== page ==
Apache Spark is a popular distributed big data processing framework which is used by many companies to process data in batches as well as real-time.

https://spark.apache.org/

However, how fast your spark program runs depends a lot on the code that a developer/engineer writes.

Most people who are new to data engineering often try to increase the resources such as the cores/memory to increase the speed of execution.

But from my experience, that is not always needed. e.g. To process 10GB data, you generally don’t need 1TB of memory and 400 cores which is just a waste of resources and will lead to huge infra costs.

Here are some tips to avoid such bottleneck situations

#1 Don’t use GroupByKey

GroupByKey is used for collecting data with respect to a key.

GroupByKey shuffles/redistributes all data to their respective partitions before merging them. This leads to lot of network I/O.

A better approach is to use ReduceByKey. It first groups data on a each partition and then shuffles the data to respective partitions thus reducing the network traffic.

Node1 -> (User1, 1), (User2, 1), (User1, 3)

Node2 -> (User1, 3), (User2, 3), (User1, 4)

If we do GroupByKey on users, then User1’s data from Node2 to Node1 will be transferred as such but in case of ReduceByKey data transferred will be (User1, (3,4)) (data is first reduced on Node 2 and then sent over network)

#2 Don’t use Pyspark/Native Scala Spark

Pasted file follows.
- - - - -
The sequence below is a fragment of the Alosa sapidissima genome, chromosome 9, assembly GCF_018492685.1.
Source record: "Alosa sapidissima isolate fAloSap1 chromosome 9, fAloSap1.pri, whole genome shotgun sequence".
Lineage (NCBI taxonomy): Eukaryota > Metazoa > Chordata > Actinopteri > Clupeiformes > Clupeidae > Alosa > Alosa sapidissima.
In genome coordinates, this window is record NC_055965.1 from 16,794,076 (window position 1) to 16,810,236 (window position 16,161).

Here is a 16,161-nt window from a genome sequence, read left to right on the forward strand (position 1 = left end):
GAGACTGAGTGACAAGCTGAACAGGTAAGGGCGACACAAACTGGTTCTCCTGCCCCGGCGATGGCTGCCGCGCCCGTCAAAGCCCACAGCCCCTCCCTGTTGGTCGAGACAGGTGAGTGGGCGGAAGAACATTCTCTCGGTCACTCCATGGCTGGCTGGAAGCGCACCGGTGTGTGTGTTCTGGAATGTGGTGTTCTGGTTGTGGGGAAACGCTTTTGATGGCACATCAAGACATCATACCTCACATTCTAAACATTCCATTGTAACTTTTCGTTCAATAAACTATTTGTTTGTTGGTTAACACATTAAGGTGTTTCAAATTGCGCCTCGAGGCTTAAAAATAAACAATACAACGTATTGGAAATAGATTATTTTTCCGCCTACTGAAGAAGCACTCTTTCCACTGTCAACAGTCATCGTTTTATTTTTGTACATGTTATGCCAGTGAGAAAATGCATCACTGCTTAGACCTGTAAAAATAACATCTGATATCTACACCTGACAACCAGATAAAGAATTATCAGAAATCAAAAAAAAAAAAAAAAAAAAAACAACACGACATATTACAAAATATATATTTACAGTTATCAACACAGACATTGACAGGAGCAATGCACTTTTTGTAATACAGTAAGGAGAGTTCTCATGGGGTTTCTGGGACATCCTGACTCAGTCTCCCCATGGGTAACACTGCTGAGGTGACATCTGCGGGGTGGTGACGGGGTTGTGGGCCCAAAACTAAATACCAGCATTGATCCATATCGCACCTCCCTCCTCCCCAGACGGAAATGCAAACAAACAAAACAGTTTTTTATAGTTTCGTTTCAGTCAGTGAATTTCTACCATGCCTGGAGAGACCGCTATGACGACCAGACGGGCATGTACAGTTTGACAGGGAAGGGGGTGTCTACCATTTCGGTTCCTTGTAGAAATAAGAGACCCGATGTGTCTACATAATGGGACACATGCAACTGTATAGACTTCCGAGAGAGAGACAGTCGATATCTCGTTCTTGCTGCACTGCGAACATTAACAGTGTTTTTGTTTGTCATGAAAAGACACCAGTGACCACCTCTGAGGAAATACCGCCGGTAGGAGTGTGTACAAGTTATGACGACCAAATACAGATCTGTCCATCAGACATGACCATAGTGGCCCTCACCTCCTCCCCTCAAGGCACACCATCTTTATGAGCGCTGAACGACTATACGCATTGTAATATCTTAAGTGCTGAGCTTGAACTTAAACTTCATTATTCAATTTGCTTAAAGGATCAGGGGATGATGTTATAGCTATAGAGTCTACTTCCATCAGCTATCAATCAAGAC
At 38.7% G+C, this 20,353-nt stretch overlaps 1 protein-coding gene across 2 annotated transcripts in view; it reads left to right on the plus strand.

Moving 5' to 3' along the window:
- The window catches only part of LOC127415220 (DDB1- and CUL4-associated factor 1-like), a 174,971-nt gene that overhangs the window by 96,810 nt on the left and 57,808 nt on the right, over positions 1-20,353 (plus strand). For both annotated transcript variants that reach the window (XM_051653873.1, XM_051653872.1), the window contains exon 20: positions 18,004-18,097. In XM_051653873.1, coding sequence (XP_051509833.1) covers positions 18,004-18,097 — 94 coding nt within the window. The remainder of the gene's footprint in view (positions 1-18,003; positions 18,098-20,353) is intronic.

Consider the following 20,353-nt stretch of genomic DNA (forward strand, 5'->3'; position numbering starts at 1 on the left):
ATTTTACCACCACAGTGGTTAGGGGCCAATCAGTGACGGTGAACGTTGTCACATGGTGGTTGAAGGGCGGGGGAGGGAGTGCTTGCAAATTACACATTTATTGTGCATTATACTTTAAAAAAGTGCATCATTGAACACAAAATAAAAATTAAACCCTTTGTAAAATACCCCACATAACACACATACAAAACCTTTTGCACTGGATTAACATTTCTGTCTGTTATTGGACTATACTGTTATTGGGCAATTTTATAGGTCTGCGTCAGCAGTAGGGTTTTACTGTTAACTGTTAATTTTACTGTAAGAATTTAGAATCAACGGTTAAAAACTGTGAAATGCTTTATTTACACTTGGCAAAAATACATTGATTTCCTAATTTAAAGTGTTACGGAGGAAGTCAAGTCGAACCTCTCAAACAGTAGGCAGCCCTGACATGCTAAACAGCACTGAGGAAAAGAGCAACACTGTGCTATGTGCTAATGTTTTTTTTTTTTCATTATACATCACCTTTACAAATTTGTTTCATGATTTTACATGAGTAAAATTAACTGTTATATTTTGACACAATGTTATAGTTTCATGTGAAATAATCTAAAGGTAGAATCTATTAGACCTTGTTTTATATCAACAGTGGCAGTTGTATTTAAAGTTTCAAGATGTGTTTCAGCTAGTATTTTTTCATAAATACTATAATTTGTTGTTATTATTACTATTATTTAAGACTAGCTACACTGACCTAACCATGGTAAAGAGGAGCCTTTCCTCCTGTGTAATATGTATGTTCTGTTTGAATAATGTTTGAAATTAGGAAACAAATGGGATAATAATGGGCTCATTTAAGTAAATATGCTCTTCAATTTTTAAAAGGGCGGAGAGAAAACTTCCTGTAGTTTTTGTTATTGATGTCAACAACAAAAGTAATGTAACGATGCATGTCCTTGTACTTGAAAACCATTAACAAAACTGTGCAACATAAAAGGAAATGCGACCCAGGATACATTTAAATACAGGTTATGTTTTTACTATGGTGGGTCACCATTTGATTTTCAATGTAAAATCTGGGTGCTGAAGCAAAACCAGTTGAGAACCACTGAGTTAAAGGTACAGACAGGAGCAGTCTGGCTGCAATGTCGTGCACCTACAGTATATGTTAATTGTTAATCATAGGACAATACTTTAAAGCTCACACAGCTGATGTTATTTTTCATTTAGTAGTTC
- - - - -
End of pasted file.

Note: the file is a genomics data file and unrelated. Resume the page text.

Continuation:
Since python is the most commonly used language among data engineers/scientists leading to popularity of pyspark.

Spark runs as a JVM process and Pyspark is a python process which leads to an additional communication overhead between these two.

Scala native code is much better, however, spark doesn’t apply any optimisations on top of it.

The fastest and cleanest approach is to use Spark SQL. The Catalyst optimiser in spark applies tons of optimisations such as predicate pushdowns and boolean expression simplification. I’ll be writing in detail on this in my latter article.

#3 Partition data properly

This is one of the most common yet ignored issue.

Suppose you partition some user data on country. So a country with more number of users will take more time to process, compared to country with less number of users.

In this case most of the nodes on which smaller countries have been processed will lie idle and your spark task will take longer to finish.

A better approach will be to key on userid. This will create a larger number of small partitions which can be processed simultaneously on different executors.

#4 Don’t run large SQL queries on sources

Sources such as MySQL or Hive usually have limited resources and most of the time no distributed computing. So if the data is not too large e.g. 100 GB or greater ( i.e. it won’t cause the network to become the bottleneck), you can read all the data and use spark to do all the necessary filters and joins.

#5 Never use .collect()

Collect brings all the data from the executors to the driver and hence cause a lot of network load and may cause spark to crash if data is too large for driver’s memory.
You should only use collect for printing a subset of data for debugging otherwise refrain from using it.


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